Successful investing requires you to think independently and stick to your convictions. That's hard enough with stocks that are generally popular -- after all, in the stock market, there's a seller for every buyer. But it gets even tougher with stocks that can't seem to find good press or bullish investors anywhere. Of course, defying popular opinion has led many contrarian investors to great returns.

In that spirit, I've headed to Motley Fool CAPS to dig up some unloved stocks that have delivered big gains to shareholders over the past month. Our community of investors has put each of these companies on the bottom two rungs of the CAPS rating scale:

Stock

30-Day Return

1-Year Return

Current CAPS Rating (Out of 5)

Lehman Brothers (NYSE: LEH)

31.4%

(44.4%)

*

Dendreon (Nasdaq: DNDN)

30.1%

(65%)

**

Fannie Mae (NYSE: FNM)

25.1%

(49.6%)

*

Washington Mutual (NYSE: WM)

18%

(71.3%)

**

Nortel Networks (NYSE: NT)

17.7%

(70.3%)

**

Red Hat (NYSE: RHT)

16.8%

(14.6%)

**

Centex (NYSE: CTX)

14.8%

(50.5%)

*

Data from Motley Fool CAPS as of April 16.

Now, given CAPS' knack for accurately gauging winners and losers, I'm not recommending that you run out and buy these stocks! An index set up to short CAPS' least-liked stocks has outperformed more than 97% of all other CAPS players. That said, CAPS players have proved overly negative on some high-performing stocks. Are any of the stocks in our table the same sort of undercover rockets?

Providing the pep
Volatility is a great way to spot when investors have no idea what's going on. When a stock -- or the market as a whole -- swings wildly back and forth, I can almost hear my fellow "investors" shouting "buy, buy, buy!" only to be followed by a chorus of "no, wait -- sell, sell, sell!" and then back to an even more emphatic "BUY!"

Washington Mutual is a picture-perfect example. Since the beginning of March, the stock has moved on average nearly 8% per day in one direction or the other. That tells me that nobody has any idea what to think of this stock.

Last week, the stock got a major boost after it announced a $7 billion capital raise, ensuring that it will be able to continue operating -- at least for now. The party was relatively short-lived, though, and the stock gave up a good chunk of its one-day 29% gain as investors apparently pondered further what $7 billion of new capital does to their stake in the company -- not to mention the hefty dividend cut that came with it. Optimism scaled back a bit more this week, when WaMu announced its first-quarter earnings, which included $1.1 billion in net losses.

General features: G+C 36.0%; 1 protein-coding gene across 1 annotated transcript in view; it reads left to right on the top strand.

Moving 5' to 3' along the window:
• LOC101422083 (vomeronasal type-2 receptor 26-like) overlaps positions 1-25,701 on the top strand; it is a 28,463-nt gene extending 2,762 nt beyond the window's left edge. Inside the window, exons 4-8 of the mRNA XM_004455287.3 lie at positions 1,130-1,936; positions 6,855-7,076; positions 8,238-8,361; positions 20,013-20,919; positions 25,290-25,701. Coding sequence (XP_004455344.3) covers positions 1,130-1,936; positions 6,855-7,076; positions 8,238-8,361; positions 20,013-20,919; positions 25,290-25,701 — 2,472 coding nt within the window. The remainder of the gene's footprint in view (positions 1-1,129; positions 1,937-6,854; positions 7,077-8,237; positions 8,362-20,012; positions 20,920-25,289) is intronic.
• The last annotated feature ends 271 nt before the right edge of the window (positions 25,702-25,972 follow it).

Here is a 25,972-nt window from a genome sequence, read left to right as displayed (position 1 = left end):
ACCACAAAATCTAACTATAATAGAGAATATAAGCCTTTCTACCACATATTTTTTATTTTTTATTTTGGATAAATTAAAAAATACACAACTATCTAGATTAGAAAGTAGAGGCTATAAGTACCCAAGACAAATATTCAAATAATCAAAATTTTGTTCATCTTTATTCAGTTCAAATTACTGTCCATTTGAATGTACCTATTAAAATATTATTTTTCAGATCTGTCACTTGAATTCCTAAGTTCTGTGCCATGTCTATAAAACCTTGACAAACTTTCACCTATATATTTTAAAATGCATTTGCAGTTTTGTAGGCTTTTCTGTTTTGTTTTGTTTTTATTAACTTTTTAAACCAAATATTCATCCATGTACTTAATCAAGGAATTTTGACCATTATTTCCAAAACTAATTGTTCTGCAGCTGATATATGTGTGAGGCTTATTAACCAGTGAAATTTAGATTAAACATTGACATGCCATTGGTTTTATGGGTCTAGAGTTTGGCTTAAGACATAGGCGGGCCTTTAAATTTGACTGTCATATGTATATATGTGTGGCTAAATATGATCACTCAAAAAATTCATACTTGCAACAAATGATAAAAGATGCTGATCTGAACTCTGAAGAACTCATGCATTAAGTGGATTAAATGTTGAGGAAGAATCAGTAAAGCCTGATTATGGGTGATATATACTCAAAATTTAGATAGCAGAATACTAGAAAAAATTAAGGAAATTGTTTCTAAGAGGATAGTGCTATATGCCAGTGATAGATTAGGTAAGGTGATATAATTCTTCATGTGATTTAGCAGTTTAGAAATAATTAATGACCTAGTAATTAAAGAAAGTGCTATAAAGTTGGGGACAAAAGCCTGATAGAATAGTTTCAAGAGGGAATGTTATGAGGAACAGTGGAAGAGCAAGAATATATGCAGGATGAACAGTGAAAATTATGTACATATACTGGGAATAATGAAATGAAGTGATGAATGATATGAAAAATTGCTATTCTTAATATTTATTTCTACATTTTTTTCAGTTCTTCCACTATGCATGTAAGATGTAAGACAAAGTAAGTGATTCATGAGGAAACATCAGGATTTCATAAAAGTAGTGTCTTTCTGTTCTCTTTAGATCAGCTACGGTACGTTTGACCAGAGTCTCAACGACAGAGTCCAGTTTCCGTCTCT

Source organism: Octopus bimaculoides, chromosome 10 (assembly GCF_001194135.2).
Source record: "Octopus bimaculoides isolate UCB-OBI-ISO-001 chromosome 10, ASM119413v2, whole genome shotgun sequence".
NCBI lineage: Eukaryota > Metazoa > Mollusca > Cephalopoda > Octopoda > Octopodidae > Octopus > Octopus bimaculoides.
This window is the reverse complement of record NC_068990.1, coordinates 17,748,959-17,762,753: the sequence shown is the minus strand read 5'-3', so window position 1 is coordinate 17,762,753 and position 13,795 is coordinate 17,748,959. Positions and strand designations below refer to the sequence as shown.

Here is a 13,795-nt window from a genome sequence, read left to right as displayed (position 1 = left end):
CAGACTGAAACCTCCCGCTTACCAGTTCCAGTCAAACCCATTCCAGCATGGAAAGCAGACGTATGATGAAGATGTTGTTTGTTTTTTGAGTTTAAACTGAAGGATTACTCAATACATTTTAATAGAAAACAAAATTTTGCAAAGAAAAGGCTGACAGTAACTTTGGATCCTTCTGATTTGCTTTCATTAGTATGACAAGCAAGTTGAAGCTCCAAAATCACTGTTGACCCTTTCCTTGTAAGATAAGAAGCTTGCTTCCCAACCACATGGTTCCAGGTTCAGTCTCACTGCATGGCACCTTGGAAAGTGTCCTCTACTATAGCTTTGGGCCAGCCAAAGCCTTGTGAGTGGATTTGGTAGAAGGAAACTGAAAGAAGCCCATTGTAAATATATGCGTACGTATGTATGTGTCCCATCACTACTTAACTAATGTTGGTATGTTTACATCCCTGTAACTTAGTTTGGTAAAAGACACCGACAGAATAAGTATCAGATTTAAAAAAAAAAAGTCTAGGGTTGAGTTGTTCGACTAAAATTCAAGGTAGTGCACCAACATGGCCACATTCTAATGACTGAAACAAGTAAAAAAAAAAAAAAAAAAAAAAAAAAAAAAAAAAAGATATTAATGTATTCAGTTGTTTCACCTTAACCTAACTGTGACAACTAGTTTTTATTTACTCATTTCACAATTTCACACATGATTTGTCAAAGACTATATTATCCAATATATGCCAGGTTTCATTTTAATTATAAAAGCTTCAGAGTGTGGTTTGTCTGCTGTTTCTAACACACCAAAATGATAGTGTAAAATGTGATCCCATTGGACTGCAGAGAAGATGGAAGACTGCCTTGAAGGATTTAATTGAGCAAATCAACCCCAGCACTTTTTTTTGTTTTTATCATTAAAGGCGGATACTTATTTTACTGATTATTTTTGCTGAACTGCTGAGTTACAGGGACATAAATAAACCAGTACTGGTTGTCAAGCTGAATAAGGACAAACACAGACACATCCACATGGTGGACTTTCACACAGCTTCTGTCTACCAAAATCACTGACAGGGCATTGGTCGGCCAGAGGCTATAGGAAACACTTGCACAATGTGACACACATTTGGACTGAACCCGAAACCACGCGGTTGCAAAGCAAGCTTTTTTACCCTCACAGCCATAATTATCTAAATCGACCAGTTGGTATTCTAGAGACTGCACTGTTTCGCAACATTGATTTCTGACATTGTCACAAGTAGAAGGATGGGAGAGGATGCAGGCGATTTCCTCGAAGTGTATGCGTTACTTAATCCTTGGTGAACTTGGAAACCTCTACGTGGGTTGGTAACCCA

Combing CAPS
WaMu has attracted more than 2,000 players, and a majority argues that the current share price undervalues what's left of the bank. Kahunacfa, one of those recent CAPS bulls, posits: "The recent Washington Mutual sale of shares to a private equity firm sets a floor value for the stock of $8.75 per share. While I would prefer to buy at that price too, the current $10.60 is not too large a premium to pay for the strong company that will emerge."

However, among CAPS' higher-ranked All-Star players, WaMu has decidedly less support. One of those All-Stars, dmbeach, gave WaMu the ol' thumbs-down recently, saying: "This is probably not an uncommon pick. The odds this company survives (at least insofar as that means a non-zero value for the stock) are at best 50-50."

So what's your take? Is there good reason to get more bullish on WaMu right now, or are its banking days numbered? Head over to CAPS, and let the community of more than 97,000 Fools know what you think. While you're there, you can start your research on any of the 5,500-plus stocks that have ratings on CAPS -- including the ones we've talked about here today.

More CAPS Foolishness:

Washington Mutual is a former Income Investor pick. Try our dividend-seeking newsletter service free for 30 days.

Fool contributor Matt Koppenheffer didn't see these particular moves coming, but he's rarely surprised at Mr. Market's general tomfoolery. He does not own shares of any of the companies mentioned. The Fool's disclosure policy knows that when it comes to banks, if it grows too fast, it's probably a weed.